Manual physical therapy includes specific techniques such as, joint mobilization or myofascial release. The goal of manual physical therapy is to reduce pain and restore movement, functionality, and overall health.
Manual therapy is a specialized form of physical therapy approach to healing and recovery delivered with the hands instead of a device or a machine. It is a unique set of techniques and methodologies that address pain, dysfunction, and disability.
Though always focusing on the patient’s mobility, range of motion, and overall functionality, more and more we find reasons of musculoskeletal dysfunction and chronic pain in other systems of the patient’s body. Human fascia leads us into organs and structures involved in transportation, delivery of oxygen and nutrients, processing or removal of toxicity. It turns out that the ANS, immune system or GI tract, just through its dysfunctional, yet correctable, anatomy or physiology, have a lot to do with the spine, rib cage, or pelvic floor stiffness or immobility and pain.
RESULTS OF MANUAL THERAPY:
- Elimination or reduction of protective muscle spasms (both striatal and smooth muscle cells).
- Elimination of bone bruises (microtrabecular fractures).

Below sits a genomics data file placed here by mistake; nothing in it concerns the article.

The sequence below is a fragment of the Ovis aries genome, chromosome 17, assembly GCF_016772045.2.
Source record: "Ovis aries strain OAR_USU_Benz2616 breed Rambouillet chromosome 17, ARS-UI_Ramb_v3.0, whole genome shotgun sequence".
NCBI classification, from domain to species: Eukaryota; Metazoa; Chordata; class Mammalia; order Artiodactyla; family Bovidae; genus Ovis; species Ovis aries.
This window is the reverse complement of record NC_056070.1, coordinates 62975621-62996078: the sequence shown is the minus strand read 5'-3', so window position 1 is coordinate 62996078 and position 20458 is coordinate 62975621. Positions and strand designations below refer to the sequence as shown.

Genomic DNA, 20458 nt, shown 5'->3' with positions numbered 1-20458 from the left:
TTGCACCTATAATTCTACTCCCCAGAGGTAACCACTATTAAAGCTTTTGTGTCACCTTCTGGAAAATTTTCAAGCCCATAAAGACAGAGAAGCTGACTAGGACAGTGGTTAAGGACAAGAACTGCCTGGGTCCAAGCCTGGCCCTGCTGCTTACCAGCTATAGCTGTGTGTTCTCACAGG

- Elimination or reduction of pain.
- Elimination or reduction of overall tension.
- Decompression of all soft tissue.
OTHER POSITIVE “SIDE EFFECTS” REPORTED BY PATIENTS:
- Normalization of GI function (BM’s, digestion, etc…).
- Decrease or elimination of allergies.
- Improved immune system competence.
- Decrease or elimination of chronic fatigue.
- Significant increases in energy levels.
Our interventions utilize Myofascial Release (MFR, direct and indirect), Strain-counter strain (SCS) and Muscle Energy Techniques (MET). An additional list of supportive literature is attached. Clinically, our decision-making (Clinical Reasoning or CR) is based on the Osteopathic Rule of Proximity, Rule of Function, Rule of Supply, Rule of Drainage, Rule of Pain, Rule of Connectedness and Rule of Difference (as in “Foundations for Osteopathic Medicine”; Executive editor: Robert C.Ward, D.O., F.A.A.O.; 2003 Edition).